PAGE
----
Equipment failure is one thing, inaccessibility and misinformation are actually the greater barriers. One of our favorite things is advocacy and showing others that EVERY activity can be made accessible—you just need the problem solving skills and willingness of the participants. When folks tell us that “it’s not possible for a child who uses a wheelchair to do something”—that’s when we dig in our heels and double down. If you have a look at the picture of Katie on my back—we’re up about 75 feet in the treetop canopy in the Capilano Suspension Bridge park on the North Shore. Maybe Katie’s wheelchair wasn’t going to go up there but Katie sure as heck was! We took another, much bigger child, to that same park a few weeks later and used a completely different transportation device to make sure he could see all the sites too.
Do each of you have a favourite or core memory from a time you were able to provide a child with an experience they wouldn’t have been able to have without adaptive equipment?
Yes! A memory that stands out for me was from 2017—I had the privilege of working alongside one of our families whose daughter (on our program) wanted to go skiing. This young girl used a wheelchair for mobility and skiing was not something their family had experienced before. Our team worked with an Adaptive Ski and Ride Program and we were able to successfully have this young girl utilize a sit-ski (which is an adapted piece of equipment). Skiing alongside her (and her family) down the mountain was by far one of my greatest memories! I feel honored to have been able to provide an opportunity this family had not explored before.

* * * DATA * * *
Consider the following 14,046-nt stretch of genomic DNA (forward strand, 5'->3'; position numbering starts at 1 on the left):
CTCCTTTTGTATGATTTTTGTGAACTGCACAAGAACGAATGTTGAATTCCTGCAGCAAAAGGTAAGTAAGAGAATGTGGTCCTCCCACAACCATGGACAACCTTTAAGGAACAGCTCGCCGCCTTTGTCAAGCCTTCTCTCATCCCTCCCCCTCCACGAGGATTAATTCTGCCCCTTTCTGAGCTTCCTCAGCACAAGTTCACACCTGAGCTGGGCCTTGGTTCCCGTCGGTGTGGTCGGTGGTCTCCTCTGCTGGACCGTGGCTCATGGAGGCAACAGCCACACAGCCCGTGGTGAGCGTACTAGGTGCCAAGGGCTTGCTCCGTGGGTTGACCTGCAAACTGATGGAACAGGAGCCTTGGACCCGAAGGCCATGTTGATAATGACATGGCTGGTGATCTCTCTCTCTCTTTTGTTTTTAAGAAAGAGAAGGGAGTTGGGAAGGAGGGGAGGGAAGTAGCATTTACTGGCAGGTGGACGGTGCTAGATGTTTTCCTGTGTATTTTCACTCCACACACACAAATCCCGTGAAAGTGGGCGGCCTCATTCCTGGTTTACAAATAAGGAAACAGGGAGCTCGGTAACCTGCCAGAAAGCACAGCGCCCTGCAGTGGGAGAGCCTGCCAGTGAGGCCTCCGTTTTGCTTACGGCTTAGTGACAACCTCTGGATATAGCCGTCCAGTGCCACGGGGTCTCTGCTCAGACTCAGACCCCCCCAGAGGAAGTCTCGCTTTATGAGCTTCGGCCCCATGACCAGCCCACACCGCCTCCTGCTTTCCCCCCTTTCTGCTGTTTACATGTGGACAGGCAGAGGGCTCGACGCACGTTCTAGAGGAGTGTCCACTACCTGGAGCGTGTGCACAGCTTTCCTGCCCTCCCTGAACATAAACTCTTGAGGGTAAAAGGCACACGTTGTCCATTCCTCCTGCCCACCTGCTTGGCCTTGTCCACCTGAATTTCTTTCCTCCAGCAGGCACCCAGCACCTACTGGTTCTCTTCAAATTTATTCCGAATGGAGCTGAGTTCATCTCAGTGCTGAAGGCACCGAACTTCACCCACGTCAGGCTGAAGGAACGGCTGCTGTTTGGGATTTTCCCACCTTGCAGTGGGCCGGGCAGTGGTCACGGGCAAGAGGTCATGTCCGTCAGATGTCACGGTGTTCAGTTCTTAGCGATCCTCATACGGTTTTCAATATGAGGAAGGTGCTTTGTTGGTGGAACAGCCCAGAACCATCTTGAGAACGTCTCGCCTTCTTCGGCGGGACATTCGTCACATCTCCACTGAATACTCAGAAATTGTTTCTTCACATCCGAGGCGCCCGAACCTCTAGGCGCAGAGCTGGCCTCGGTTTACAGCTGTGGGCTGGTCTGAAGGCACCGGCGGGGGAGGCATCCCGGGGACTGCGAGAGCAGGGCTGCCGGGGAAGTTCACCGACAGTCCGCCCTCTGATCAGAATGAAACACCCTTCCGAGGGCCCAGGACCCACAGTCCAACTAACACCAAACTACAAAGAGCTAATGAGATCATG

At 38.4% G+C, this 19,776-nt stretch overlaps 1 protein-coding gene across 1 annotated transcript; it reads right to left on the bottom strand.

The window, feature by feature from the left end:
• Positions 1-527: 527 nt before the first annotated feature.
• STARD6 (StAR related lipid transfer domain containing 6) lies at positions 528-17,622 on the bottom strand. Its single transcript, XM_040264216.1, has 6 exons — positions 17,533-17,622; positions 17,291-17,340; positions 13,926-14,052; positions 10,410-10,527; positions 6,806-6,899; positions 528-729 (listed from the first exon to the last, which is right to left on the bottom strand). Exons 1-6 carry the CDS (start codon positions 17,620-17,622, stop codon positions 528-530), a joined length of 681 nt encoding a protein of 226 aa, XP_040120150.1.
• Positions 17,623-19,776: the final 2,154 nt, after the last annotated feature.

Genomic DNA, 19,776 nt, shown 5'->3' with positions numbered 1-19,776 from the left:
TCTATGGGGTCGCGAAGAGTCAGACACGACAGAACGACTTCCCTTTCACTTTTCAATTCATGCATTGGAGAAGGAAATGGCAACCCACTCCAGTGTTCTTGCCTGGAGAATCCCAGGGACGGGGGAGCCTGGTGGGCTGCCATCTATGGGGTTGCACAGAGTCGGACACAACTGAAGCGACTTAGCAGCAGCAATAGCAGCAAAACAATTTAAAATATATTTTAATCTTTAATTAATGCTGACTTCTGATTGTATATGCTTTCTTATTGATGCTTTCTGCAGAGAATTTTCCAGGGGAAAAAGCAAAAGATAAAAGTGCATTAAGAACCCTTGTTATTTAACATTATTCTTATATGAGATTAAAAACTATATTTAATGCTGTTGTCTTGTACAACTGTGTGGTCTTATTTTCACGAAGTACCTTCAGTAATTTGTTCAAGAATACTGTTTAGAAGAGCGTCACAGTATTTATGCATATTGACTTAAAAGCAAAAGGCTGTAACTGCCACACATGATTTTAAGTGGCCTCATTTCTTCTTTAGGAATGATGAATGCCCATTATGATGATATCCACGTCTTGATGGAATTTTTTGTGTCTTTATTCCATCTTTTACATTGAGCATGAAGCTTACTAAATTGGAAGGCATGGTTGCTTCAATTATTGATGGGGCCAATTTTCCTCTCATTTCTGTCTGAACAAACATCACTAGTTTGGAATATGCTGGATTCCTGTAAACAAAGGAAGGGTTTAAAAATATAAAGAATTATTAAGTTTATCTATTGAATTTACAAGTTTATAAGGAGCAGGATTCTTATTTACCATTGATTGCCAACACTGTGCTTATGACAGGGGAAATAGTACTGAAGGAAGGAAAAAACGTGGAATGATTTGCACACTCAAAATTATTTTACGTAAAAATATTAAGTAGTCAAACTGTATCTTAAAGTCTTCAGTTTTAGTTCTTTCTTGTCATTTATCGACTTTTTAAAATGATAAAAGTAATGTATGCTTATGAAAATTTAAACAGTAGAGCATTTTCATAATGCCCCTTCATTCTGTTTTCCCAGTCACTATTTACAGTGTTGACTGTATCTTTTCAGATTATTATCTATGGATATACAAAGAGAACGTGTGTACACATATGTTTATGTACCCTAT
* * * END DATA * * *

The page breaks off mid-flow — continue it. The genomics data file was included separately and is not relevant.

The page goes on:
There are so many incredible memories having worked here for 15 years. Hard to pick a favorite or core memory but honestly every day there is a little bit of magic that happens. From simple adaptations like working ‘hand over hand’ painting an artistic creation, to using a ‘sling’ to safely transfer a child from their wheelchair to the adapted swing at the local park, to baking cookies and hooking up the hand mixer to an ‘adaptive switch’ so a child who may not be able to physically hold a hand mixer can operate the mixer and be part of the group activity. The recreation team is very fortunate to have support from many incredible community partners who are open and willing to adapt their activity, think outside of the box and get creative so ‘all’ children can participate regardless of ability. Just last year we were able to take children parasailing, stand up paddle boarding, dragon boating, on a float plane. There is nothing that our children cannot do. That old saying, if there is a will, there is a way and that is RECREATION THERAPY at Canuck Place.
There are so many! You know—it’s not about one experience in particular for me—it’s the overarching feeling of sharing in the joy and happiness of all these kids’ successes. It’s seeing children experience their “firsts”—first time on a swing, first time in a boat, first time putting their toes in the sand. It’s seeing families doing things together that they never thought possible. We’re just providing the tools and the know how—the children and families are the ones who take the courageous steps to trust us and give these things a try.
Watch the below video to see the team in action this past summer in Kelowna for the Summer in the City program.